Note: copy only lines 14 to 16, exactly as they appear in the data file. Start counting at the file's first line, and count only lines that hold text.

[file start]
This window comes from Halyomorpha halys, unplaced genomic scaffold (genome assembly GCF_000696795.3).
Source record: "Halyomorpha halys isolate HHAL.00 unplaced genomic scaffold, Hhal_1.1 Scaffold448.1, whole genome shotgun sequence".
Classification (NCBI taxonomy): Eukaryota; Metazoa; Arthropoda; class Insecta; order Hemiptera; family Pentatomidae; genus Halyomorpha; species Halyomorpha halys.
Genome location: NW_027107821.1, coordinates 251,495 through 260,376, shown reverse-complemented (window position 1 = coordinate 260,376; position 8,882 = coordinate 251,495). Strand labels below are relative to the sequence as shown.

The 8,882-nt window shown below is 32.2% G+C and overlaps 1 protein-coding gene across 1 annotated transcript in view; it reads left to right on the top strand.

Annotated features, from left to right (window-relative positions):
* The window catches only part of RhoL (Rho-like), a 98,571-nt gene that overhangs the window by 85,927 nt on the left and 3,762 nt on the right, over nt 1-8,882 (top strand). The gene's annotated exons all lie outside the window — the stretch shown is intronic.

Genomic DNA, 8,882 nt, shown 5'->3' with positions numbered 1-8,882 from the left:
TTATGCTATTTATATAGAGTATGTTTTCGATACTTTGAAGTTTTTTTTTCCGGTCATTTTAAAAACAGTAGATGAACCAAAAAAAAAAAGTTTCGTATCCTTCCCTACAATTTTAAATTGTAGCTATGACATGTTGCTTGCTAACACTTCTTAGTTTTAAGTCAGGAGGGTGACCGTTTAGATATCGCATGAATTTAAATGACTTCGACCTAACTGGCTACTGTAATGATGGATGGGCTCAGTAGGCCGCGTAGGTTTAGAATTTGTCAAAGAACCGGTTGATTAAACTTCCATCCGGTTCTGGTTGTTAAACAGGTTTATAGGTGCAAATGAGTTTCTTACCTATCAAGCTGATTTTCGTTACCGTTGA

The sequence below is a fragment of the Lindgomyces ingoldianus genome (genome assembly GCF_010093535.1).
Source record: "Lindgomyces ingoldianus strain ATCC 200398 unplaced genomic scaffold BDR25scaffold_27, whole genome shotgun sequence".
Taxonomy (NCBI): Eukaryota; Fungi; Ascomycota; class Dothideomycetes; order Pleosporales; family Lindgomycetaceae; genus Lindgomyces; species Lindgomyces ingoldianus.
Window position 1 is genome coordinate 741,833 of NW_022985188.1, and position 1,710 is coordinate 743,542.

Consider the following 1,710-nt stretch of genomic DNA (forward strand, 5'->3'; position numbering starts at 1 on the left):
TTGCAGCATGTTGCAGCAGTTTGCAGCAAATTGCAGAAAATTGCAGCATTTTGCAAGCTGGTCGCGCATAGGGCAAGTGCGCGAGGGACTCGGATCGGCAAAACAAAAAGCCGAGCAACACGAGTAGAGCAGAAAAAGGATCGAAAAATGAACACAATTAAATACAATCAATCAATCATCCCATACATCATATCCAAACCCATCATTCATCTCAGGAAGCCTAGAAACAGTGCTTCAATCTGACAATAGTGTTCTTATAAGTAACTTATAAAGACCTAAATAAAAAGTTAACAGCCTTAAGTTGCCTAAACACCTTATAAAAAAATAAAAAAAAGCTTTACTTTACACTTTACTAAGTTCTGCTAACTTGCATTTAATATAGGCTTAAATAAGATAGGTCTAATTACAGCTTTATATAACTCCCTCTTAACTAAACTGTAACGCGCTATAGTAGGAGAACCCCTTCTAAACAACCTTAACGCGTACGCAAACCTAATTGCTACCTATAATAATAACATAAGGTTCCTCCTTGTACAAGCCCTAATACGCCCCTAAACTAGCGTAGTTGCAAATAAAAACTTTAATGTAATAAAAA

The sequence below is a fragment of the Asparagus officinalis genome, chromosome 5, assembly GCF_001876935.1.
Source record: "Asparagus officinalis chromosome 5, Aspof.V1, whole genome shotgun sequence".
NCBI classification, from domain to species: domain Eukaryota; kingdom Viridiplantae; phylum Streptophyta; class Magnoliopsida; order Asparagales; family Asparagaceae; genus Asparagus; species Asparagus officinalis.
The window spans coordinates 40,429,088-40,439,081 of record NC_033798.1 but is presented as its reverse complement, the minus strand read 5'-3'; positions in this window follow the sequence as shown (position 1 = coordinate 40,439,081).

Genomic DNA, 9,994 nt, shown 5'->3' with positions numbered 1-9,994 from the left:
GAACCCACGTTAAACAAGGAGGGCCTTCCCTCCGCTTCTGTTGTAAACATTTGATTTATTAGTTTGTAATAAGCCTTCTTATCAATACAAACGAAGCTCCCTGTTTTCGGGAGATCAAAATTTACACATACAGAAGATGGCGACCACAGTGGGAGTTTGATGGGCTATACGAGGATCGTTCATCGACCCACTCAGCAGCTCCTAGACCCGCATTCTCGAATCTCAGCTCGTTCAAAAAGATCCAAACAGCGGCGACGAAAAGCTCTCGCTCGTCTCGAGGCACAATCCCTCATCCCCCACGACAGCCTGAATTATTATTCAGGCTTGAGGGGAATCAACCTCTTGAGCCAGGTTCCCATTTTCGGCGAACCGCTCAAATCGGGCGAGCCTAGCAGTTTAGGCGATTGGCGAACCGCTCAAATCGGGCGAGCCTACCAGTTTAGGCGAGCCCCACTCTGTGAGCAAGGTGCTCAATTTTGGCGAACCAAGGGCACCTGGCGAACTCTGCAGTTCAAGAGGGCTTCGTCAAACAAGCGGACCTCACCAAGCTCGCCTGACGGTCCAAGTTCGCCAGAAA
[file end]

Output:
Consider the following 1,710-nt stretch of genomic DNA (forward strand, 5'->3'; position numbering starts at 1 on the left):
TTGCAGCATGTTGCAGCAGTTTGCAGCAAATTGCAGAAAATTGCAGCATTTTGCAAGCTGGTCGCGCATAGGGCAAGTGCGCGAGGGACTCGGATCGGCAAAACAAAAAGCCGAGCAACACGAGTAGAGCAGAAAAAGGATCGAAAAATGAACACAATTAAATACAATCAATCAATCATCCCATACATCATATCCAAACCCATCATTCATCTCAGGAAGCCTAGAAACAGTGCTTCAATCTGACAATAGTGTTCTTATAAGTAACTTATAAAGACCTAAATAAAAAGTTAACAGCCTTAAGTTGCCTAAACACCTTATAAAAAAATAAAAAAAAGCTTTACTTTACACTTTACTAAGTTCTGCTAACTTGCATTTAATATAGGCTTAAATAAGATAGGTCTAATTACAGCTTTATATAACTCCCTCTTAACTAAACTGTAACGCGCTATAGTAGGAGAACCCCTTCTAAACAACCTTAACGCGTACGCAAACCTAATTGCTACCTATAATAATAACATAAGGTTCCTCCTTGTACAAGCCCTAATACGCCCCTAAACTAGCGTAGTTGCAAATAAAAACTTTAATGTAATAAAAA

The sequence below is a fragment of the Asparagus officinalis genome, chromosome 5, assembly GCF_001876935.1.